The New York Times has identified an unusual trend: books by farmers (“Old MacDonald Now Has a Book Contract,” by Dana Bowen). The lede features John Peterson, the organic farmer I used to buy vegetables and fruit from until parenthood eliminated cooking healthy meals from my schedule. (I’ll explain that one another day.)
Mr. Hoffman said he differentiated the recent crop of farmers who write from those like Joel Salatin, who writes what Mr. Hoffman called how-tos and polemics about sustainable farming, and Wendell Berry, whose novels, poems and essays celebrate traditional agrarian values and the merits of rural living. The focus of this new group, Mr. Hoffman said, is less ambitious, is often directed at consumers, and largely concerns "the daily life of producing food."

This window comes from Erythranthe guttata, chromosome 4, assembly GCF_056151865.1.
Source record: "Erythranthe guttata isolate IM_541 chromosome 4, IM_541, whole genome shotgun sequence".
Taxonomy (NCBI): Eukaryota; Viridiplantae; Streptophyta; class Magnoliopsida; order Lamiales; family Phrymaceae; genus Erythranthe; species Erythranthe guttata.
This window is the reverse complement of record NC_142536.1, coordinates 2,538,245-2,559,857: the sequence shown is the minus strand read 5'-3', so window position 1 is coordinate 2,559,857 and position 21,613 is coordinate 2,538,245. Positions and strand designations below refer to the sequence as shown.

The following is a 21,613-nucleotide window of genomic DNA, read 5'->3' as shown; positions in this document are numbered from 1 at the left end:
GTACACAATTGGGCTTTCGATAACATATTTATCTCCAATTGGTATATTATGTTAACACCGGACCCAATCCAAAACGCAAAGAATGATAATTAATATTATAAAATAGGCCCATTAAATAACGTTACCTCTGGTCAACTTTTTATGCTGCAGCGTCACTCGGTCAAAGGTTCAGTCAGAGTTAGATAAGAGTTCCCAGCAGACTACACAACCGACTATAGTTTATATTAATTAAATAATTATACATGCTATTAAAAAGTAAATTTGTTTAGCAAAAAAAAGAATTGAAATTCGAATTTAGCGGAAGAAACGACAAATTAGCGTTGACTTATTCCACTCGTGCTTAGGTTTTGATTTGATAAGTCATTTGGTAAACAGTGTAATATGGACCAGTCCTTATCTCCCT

I’ll just say this: given the oft-reported financial woes of farmers, you’d think they’d want to get into a racket where they could actually earn some money.
Here are some books by FarmScribes ™ mentioned in the article.
The Omnivore’s Dilemma, by Michael Pollan (Penguin)
It’s a Long Road to a Tomato, by Keith Stewart (Marlowe)
Letters to the Valley: A Harvest of Memories, by David Mas Masumoto (Heyday/Great Valley)
This Common Ground, by Scott Chaskey (Viking)